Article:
The Territorial Dynamics of Colonial State-Building

2014 - 2016
Gerda Henkel Foundation

Assistant Prof. Dr. Erik Wibbels, Duke University; USA

Assistant Prof. Dr. Jacob Shapiro, Princeton University, USA

Prof. Dr. Mansoob Murshed, Erasmus University of Rotterdam, Netherlands

Prof. Dr. Nicholas van de Walle, Cornell University, USA

Dr. Philip Keefer, Development Research Group of the World Bank, USA

Dr. Stefan Lindemann, KfW Development Bank, Germany



Research Questions

  • What factors influence the spatio-temporal patterns of colonial state-building?
  • How do geo-strategic considerations, the potential for resource extraction and instances of violent opposition influence colonial state-building?

Contribution to International Research
Penetrating territory, establishing presence and imposing order is part and parcel of state building. The less states are able to reach throughout their territory, the less will they be able to defend their monopoly over the legitimate use of force, to extract resources from the population or establish state-society relations. The state’s ability to penetrate society and implement its decisions across its territory is an essential dimension of the “power of the state”. However, in many cases states do not effectively project their authority across all areas within their national borders. We are interested in the determinants of sub-national spatial variations in state penetration: why is the state able or willing to penetrate some sub-national regions, while others defy state presence?

The project performs statistical geo-spatial analyses of historical state-building processes to advance current debates on state-building in the context of violent conflict and low economic development. It focuses on connections between the spatial unevenness of the state and the temporal patterns of its extension. The project develops and analyses original hypotheses focusing on the dynamics of three main explanatory variables: accessibility, extraction and acceptance. Cooperation of the project with development agencies ensures knowledge transfer into practical debates on state-building in fragile and conflict affected states.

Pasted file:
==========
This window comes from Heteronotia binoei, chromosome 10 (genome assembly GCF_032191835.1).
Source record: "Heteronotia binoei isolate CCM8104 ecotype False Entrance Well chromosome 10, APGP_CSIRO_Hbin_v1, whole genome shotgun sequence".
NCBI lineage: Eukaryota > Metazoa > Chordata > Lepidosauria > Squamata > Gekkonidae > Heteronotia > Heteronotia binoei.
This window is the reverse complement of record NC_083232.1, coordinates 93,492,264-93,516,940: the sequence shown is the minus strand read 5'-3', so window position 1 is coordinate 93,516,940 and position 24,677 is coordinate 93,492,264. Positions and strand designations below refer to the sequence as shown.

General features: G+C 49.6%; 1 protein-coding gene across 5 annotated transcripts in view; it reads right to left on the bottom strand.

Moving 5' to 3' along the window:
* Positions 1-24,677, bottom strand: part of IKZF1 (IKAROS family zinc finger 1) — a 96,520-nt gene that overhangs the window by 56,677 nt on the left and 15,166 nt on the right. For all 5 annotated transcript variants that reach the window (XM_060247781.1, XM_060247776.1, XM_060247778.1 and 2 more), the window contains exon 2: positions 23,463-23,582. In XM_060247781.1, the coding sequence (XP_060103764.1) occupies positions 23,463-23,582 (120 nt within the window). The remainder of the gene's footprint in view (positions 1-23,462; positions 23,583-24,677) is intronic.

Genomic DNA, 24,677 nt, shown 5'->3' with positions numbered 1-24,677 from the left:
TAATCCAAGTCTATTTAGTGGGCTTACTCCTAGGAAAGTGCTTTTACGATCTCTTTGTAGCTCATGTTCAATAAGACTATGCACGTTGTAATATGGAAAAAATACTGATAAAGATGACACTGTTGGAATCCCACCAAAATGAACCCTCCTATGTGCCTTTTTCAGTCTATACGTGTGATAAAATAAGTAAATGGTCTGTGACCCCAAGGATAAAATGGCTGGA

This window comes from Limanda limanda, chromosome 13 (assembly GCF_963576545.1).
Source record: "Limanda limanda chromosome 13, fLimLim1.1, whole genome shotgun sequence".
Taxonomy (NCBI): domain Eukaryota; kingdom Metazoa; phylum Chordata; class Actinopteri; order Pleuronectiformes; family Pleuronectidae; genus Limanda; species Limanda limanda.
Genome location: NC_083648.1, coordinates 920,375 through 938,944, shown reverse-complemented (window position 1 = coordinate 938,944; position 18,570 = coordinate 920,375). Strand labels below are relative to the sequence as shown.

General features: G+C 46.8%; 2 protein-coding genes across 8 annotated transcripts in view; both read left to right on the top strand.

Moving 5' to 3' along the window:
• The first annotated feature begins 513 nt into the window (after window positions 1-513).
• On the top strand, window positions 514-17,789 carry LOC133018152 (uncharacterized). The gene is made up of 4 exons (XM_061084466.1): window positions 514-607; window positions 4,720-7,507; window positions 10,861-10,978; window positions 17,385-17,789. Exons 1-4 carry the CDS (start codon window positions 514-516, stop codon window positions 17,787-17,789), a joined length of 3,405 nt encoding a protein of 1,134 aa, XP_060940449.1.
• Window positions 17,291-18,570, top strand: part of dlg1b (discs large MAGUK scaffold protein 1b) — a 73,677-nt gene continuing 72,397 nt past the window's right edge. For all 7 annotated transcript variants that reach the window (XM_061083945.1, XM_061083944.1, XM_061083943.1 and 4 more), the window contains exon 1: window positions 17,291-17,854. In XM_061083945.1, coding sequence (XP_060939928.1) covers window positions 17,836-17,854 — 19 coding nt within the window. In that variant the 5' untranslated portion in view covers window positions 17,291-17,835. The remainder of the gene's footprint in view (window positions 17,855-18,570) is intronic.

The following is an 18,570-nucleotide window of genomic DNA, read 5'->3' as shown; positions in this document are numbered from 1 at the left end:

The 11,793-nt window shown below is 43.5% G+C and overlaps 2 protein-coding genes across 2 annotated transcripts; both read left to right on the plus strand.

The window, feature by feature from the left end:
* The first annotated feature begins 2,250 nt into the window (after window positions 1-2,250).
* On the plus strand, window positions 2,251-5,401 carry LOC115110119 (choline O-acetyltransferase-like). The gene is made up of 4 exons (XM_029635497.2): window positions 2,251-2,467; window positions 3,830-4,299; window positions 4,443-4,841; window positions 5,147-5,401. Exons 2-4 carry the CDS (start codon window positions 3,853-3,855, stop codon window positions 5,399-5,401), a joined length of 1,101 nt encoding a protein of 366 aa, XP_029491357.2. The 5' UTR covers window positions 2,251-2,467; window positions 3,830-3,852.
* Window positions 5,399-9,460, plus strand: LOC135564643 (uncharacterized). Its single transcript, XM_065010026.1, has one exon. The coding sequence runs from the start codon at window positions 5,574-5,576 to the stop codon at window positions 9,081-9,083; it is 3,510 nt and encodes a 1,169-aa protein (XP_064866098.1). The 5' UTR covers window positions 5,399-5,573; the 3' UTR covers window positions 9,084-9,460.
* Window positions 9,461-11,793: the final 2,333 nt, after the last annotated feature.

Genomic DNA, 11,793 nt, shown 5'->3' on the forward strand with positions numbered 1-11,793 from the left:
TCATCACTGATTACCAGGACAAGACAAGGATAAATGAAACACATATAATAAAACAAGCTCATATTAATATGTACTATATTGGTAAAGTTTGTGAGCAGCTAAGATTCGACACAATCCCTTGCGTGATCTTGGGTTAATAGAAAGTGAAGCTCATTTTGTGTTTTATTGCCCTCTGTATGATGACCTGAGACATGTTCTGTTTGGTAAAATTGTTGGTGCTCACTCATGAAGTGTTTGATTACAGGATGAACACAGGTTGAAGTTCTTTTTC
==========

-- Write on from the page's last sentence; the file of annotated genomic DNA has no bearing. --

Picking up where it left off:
Research Design and Methods
The former colonies of German East and Southwest Africa serve as empirical cases. The wealth of statistical data on various dimensions of state presence and socio-economic characteristics of both colonies represent a unique opportunity for an unparalleled spatio-temporal analysis of state-building. The empirical part of the project will primarily be based on sub-national statistical/geo-spatial analyses. They will be performed in two former German colonies separately. No direct cross-country comparisons will be made due to country-specific data-sources and operationalisation of variables. However, findings from within-country analyses will be compared across countries.

Data analysis relies on standard multivariate regression models, as well as non-parametric matching approaches. In each type of analysis it it is essential to take into account problems of spatio-temporal dependence to model the diffusion of state-building within each colony. To further strengthen causal inferences made from the observational data, we plan to use natural experiments that exploit exogenous variation in core independent variables. For example, we will leverage information from surveying reports, ranging from initial exploration trips prior to colonisation, to later commercial prospecting ventures, to identify specific events of valuable resource discovery. This allows us to compare strategies of state-building before and after news of successful prospecting has reached the colonial administration.

Preliminary Results
Investigations into interactions between colonial authority and the local population have been at the centre of the first project phase. In our preliminary analysis, we have found consistent empirical evidence that, while static structural factors highlighted in much of the previous literature on territorial patterns of state-building did indeed play a role in German East Africa, reactions to violent opposition – as well as the strategic objective of maximizing coverage of the territory – were substantially more influential in shaping the spatio-temporal patterns of state expansion. Opportunities for extraction, prior political centralization of ethnic groups, population density, or the local disease environment may also have factored into state penetration, albeit to a much lesser degree than is often emphasized in more economic explanations of state-building processes. The ongoing second project phase will be used to further scrutinize these findings in the context of former German-Southwest Africa.